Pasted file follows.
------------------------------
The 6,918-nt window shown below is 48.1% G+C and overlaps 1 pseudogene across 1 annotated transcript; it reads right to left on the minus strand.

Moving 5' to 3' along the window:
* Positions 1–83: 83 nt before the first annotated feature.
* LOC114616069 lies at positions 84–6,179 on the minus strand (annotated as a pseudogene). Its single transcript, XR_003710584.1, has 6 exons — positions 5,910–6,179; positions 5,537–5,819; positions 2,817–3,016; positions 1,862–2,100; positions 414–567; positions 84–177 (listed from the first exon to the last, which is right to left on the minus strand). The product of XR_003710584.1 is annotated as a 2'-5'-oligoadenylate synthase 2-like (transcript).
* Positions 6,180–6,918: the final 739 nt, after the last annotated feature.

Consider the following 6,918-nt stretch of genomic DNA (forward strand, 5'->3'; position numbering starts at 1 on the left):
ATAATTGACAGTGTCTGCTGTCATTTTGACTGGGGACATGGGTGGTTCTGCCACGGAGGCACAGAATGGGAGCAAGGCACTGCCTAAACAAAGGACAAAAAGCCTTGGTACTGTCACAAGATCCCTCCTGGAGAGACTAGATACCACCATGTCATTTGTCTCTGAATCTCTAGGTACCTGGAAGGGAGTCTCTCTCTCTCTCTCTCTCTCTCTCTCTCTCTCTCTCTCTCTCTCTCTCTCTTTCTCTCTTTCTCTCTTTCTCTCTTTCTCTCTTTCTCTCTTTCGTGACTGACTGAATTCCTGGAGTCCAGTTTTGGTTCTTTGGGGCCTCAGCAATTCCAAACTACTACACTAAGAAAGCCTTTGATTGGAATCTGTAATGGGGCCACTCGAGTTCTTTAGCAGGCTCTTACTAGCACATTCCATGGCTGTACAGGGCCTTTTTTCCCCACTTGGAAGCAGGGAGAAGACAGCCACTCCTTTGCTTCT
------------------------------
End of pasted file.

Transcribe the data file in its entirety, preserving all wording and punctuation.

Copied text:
The 6,918-nt window shown below is 48.1% G+C and overlaps 1 pseudogene across 1 annotated transcript; it reads right to left on the minus strand.

Moving 5' to 3' along the window:
* Positions 1–83: 83 nt before the first annotated feature.
* LOC114616069 lies at positions 84–6,179 on the minus strand (annotated as a pseudogene). Its single transcript, XR_003710584.1, has 6 exons — positions 5,910–6,179; positions 5,537–5,819; positions 2,817–3,016; positions 1,862–2,100; positions 414–567; positions 84–177 (listed from the first exon to the last, which is right to left on the minus strand). The product of XR_003710584.1 is annotated as a 2'-5'-oligoadenylate synthase 2-like (transcript).
* Positions 6,180–6,918: the final 739 nt, after the last annotated feature.

Consider the following 6,918-nt stretch of genomic DNA (forward strand, 5'->3'; position numbering starts at 1 on the left):
ATAATTGACAGTGTCTGCTGTCATTTTGACTGGGGACATGGGTGGTTCTGCCACGGAGGCACAGAATGGGAGCAAGGCACTGCCTAAACAAAGGACAAAAAGCCTTGGTACTGTCACAAGATCCCTCCTGGAGAGACTAGATACCACCATGTCATTTGTCTCTGAATCTCTAGGTACCTGGAAGGGAGTCTCTCTCTCTCTCTCTCTCTCTCTCTCTCTCTCTCTCTCTCTCTCTCTCTCTTTCTCTCTTTCTCTCTTTCTCTCTTTCTCTCTTTCTCTCTTTCGTGACTGACTGAATTCCTGGAGTCCAGTTTTGGTTCTTTGGGGCCTCAGCAATTCCAAACTACTACACTAAGAAAGCCTTTGATTGGAATCTGTAATGGGGCCACTCGAGTTCTTTAGCAGGCTCTTACTAGCACATTCCATGGCTGTACAGGGCCTTTTTTCCCCACTTGGAAGCAGGGAGAAGACAGCCACTCCTTTGCTTCT